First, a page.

Haneke is the dictionary definition of “on-message,” and he’s as ruthlessly determined a partisan as Rush Limbaugh or Michael Moore. The indictment of consumerism, technology and conventional cinema practice in his violent “provocation” movies was broad and obvious, embarrassed by comparison with the similarly themed early work of Atom Egoyan. The buckshot blast at feudalism, Christianity and patriarchy here is insultingly presumptuous and laughably circular. Fifteen minutes into the movie it’s clear that these people are benighted and repressed: it’s in the monochrome photography, the minatory compositions, the mugging of the cast. By making this the standard from the outset, the filmmaker shortcuts the burden of proof, which is typical of his moral laziness. And it’s all so complacently sweeping, especially when he handcuffs his parade of horrors to the outbreak of the Great War with only a few minutes left in the film –a last-minute metaphor, kind of like someone throwing a punch and then running. And does anyone really need another film with the Left’s demons jammed forcefully into a distant, judgmentally recreated past? Doesn’t Haneke realize how many times his main audience has seen this stuff? Does he realize how close he’s moving to a Miramax position?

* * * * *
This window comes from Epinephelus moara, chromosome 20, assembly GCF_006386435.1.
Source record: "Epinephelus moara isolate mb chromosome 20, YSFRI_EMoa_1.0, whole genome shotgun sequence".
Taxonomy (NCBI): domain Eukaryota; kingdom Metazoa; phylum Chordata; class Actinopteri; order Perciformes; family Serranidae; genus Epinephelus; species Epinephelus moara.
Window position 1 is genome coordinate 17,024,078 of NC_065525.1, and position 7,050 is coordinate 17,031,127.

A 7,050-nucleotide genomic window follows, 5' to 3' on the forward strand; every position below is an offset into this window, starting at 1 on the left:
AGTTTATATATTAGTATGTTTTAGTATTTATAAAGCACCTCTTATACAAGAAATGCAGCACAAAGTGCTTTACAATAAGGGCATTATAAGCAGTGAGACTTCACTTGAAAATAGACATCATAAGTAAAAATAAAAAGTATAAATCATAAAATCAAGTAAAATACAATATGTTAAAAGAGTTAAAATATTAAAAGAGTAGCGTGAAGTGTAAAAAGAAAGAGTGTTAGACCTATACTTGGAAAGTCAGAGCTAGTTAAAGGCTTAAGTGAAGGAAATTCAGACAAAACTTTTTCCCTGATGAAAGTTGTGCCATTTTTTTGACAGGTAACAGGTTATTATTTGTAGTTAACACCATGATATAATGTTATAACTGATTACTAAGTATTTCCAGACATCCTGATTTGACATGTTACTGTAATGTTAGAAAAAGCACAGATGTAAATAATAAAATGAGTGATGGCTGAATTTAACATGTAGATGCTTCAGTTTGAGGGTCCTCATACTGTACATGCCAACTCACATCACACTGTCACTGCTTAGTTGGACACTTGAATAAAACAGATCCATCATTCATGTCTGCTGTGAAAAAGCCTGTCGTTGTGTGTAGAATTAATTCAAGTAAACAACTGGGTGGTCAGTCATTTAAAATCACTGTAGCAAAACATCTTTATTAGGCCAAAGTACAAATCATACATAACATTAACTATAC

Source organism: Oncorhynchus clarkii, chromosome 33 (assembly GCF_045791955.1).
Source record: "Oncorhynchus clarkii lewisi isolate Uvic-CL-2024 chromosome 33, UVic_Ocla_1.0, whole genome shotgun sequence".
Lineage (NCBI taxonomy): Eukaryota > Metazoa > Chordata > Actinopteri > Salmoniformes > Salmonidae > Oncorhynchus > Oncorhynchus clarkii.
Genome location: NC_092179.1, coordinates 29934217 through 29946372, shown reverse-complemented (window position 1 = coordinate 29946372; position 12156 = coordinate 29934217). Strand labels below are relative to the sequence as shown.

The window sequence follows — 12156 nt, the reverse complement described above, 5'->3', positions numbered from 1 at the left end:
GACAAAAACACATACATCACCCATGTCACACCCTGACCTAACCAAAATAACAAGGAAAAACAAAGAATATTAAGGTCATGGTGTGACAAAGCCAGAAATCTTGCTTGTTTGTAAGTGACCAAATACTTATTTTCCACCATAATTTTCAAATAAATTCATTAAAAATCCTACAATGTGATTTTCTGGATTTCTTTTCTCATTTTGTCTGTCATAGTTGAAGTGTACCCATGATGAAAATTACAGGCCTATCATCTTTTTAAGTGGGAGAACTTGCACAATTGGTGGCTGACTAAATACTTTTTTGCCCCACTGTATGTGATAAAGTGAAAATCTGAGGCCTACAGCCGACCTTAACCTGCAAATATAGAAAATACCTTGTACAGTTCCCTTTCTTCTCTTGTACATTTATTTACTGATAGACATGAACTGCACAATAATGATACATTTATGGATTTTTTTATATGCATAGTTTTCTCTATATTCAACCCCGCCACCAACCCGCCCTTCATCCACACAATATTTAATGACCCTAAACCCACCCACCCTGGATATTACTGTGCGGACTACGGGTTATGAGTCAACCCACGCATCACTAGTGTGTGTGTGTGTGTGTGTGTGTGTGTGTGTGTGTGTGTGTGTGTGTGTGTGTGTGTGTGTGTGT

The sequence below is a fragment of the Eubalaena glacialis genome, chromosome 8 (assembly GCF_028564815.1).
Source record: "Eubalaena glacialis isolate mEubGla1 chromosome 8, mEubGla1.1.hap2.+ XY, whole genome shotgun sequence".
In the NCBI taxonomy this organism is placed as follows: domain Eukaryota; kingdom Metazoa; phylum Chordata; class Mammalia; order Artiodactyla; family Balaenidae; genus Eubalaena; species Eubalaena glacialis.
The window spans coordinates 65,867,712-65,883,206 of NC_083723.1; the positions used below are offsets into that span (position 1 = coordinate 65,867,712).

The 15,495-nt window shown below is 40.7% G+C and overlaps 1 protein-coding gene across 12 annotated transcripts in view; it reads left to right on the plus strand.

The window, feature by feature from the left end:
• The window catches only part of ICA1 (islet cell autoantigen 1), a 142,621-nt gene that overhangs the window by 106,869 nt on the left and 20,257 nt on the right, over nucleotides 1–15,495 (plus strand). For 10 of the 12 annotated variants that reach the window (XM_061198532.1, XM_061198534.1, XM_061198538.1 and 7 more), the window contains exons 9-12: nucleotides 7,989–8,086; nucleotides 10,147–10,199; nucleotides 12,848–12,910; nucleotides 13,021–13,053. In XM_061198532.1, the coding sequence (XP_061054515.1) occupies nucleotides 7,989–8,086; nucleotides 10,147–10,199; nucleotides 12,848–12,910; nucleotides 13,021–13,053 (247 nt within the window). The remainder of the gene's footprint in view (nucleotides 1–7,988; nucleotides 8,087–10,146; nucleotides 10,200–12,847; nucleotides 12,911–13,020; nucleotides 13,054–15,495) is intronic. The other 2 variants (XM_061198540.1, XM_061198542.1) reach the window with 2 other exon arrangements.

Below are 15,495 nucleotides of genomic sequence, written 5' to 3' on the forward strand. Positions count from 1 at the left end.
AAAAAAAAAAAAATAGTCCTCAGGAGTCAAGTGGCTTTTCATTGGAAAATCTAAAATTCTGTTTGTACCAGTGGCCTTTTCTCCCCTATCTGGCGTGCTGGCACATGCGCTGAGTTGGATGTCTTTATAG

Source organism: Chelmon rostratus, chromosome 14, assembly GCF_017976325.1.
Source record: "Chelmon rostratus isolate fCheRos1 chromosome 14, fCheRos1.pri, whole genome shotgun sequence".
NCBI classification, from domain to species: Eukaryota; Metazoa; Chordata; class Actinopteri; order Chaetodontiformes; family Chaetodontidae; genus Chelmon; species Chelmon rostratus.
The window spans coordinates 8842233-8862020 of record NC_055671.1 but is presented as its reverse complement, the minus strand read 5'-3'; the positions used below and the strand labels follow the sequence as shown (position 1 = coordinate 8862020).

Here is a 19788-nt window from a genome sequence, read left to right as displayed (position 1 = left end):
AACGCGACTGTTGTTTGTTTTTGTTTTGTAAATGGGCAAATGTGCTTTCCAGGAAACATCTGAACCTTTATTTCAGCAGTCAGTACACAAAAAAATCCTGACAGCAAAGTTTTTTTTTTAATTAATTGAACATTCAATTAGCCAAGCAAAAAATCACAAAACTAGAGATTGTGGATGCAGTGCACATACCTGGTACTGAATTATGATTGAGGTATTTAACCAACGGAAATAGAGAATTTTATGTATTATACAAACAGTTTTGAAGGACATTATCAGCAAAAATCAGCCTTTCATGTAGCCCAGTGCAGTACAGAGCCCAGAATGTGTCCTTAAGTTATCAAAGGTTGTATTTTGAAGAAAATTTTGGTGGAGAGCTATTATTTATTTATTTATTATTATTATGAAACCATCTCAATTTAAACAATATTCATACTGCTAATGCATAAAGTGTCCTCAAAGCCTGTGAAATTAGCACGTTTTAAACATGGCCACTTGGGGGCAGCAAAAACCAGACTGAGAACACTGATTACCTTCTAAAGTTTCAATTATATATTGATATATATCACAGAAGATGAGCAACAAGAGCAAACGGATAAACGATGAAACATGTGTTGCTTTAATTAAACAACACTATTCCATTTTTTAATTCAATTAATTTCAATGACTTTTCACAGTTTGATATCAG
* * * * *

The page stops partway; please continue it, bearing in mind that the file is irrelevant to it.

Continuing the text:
His best films –The Seventh Continent (1989), Benny’s Video (1992), The Piano Teacher (2001)– are gripping emulations of Dreyer’s tug-of-war combination of lingering intensity and glacial reserve. Haneke is (was?) a brilliant stylist, and if his sermonizing was trite, at least every shot of his films was memorable. The White Ribbon’s antiquated monochrome gloom is derivative, Haneke’s eye for colour and shape is missed, and the film is more classical –i.e. less distinctive– in shot length and patterns of cutting. Cache (2005) was a thriller as well, but the anonymous surveillance conceit provided a juicy pop motivation for Haneke’s (shared) trademark style of obstinately static one shot scenes. The new film isn’t a complete break, but the visual rhetoric seems diluted in convention to a large degree. And in the scenes where it tries to assert itself, it tends to stick out and arrest the flow. There’s a laughable moment when the pastor sentences his children to a caning. Haneke leaves the camera in the hall, outside the room where they’re being beaten; we hear the muffled lashings and cries through the door. It’s rhythmically disruptive, awkwardly obvious, and pretty anomalous in relation to the rest of the film –vanity posing as discretion. There are some decent tracking shots holding characters in profile while a detailed procession of village life floats by in the background. And Haneke’s visual treatment of actors is as masterful as ever; he’s great at directing his cast and framing his close-ups so people and their humanity register paradoxically: with a mixture of iconic scale and detailed, diminishing realism. (Dreyer again, and Bergman, too.) But mostly the direction registers as zero-degree style with an arty glaze of elongation. It’s Haneke’s most conventional film, and his worst. But I’m glad it was made, because it throws the central contradiction of this filmmaker into (comic) relief: he’s an antiauthoritarian authoritarian. It’s an impossible position for a serious artist.